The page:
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The Indian Space Research Organisation (ISRO) is preparing for a significant milestone in its development of airbreathing propulsion technology. In the next two months, ISRO plans to conduct a scramjet engine test with a targeted flight duration exceeding 300 seconds. This extended test marks a major step forward from ISRO’s previous scramjet experiment.

Spearheading this crucial test is Dr. V Narayanan, Director of the Liquid Propulsion Systems Centre (LPSC). LPSC, a key center within ISRO, plays a vital role in developing and producing advanced propulsion systems for India’s space vehicles.

ISRO’s scramjet engine is a marvel of airbreathing propulsion technology. Unlike conventional rockets that carry their own oxidizer (oxygen), scramjets utilize oxygen from the atmosphere itself, offering greater efficiency for hypersonic flight. In the previous test, the scramjet achieved a hypersonic speed of Mach 6, showcasing its potential for future applications.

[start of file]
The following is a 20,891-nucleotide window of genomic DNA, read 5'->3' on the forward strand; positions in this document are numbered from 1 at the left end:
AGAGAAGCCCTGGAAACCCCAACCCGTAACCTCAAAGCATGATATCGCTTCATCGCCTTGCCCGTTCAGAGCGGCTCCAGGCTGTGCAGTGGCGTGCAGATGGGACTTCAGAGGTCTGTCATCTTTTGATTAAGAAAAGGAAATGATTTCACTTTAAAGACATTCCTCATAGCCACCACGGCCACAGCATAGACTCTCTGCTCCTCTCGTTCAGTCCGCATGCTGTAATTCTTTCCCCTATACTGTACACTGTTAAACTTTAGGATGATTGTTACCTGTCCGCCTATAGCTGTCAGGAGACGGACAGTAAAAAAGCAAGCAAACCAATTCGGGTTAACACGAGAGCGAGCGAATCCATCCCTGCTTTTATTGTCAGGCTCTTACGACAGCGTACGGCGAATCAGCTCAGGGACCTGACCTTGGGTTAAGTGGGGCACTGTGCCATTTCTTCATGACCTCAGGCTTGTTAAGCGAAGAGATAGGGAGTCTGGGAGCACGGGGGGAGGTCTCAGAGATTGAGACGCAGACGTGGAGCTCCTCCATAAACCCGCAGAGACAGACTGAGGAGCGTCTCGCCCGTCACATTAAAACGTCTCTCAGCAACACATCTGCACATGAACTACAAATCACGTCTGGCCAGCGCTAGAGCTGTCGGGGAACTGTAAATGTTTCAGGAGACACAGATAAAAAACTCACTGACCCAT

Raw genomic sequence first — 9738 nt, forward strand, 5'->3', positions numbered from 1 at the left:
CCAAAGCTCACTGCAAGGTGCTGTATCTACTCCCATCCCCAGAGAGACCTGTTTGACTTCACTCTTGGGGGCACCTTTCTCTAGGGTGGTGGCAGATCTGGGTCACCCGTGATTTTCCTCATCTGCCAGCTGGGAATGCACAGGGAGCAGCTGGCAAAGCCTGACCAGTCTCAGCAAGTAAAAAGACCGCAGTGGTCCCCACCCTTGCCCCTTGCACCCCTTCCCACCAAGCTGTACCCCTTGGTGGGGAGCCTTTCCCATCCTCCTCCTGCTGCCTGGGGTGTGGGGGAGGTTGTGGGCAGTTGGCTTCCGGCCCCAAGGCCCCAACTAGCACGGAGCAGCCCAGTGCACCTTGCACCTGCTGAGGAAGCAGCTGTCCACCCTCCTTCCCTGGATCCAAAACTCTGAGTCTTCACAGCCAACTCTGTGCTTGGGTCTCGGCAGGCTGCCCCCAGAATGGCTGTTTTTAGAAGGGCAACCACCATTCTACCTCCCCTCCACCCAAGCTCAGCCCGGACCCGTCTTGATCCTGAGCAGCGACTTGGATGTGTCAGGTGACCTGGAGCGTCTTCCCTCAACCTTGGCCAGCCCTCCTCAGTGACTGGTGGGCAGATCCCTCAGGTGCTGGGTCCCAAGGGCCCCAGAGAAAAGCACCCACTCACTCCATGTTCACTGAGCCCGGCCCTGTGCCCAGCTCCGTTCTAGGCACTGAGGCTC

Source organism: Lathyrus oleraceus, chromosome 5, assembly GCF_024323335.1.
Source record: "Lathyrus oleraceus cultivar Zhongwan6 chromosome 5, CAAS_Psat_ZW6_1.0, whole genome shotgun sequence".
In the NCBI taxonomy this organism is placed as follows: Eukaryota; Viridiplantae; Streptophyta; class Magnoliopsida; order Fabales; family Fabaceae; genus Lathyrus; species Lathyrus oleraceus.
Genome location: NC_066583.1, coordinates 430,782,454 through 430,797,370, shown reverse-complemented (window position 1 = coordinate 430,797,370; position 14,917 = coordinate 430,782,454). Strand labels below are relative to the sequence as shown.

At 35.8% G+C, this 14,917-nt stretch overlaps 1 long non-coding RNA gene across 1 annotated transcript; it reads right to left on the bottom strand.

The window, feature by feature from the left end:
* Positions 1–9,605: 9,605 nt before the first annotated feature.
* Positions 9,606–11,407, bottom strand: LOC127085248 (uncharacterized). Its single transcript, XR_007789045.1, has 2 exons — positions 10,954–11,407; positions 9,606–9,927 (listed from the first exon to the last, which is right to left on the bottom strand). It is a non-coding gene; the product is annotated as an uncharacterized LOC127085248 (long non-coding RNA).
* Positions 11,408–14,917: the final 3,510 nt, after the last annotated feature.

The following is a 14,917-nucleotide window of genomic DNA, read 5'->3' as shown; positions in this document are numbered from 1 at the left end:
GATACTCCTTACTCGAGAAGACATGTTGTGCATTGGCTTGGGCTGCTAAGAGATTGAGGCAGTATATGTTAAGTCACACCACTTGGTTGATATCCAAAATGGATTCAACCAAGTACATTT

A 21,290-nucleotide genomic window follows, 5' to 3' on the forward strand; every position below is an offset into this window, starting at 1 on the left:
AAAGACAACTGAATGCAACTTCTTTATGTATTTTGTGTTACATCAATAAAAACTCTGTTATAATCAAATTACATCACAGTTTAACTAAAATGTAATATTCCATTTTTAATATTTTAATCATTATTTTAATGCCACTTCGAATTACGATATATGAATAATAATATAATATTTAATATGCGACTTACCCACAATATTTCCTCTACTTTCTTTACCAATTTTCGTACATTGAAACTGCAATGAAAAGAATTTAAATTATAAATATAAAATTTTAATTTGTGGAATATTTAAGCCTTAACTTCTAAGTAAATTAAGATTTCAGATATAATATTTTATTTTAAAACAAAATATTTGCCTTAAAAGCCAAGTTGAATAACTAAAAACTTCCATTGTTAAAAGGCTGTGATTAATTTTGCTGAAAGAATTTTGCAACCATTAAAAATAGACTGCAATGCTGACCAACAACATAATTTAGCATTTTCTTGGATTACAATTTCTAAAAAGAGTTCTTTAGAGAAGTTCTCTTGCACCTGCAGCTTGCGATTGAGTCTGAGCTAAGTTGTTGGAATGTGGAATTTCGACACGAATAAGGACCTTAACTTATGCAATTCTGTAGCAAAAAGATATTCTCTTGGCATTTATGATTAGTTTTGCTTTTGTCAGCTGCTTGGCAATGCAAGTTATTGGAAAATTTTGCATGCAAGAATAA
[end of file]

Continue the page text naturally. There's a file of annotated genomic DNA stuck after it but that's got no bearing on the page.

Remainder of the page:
The upcoming extended test will involve ISRO’s Advanced Technology Vehicle (ATV). This sophisticated sounding rocket serves as the launch platform for the scramjet engine. During the previous test, the ATV, carrying the scramjet engine, achieved a liftoff weight of 3277 kg. In the upcoming test, the ATV will likely play a similar role, propelling the scramjet to the required altitude and velocity for airbreathing ignition.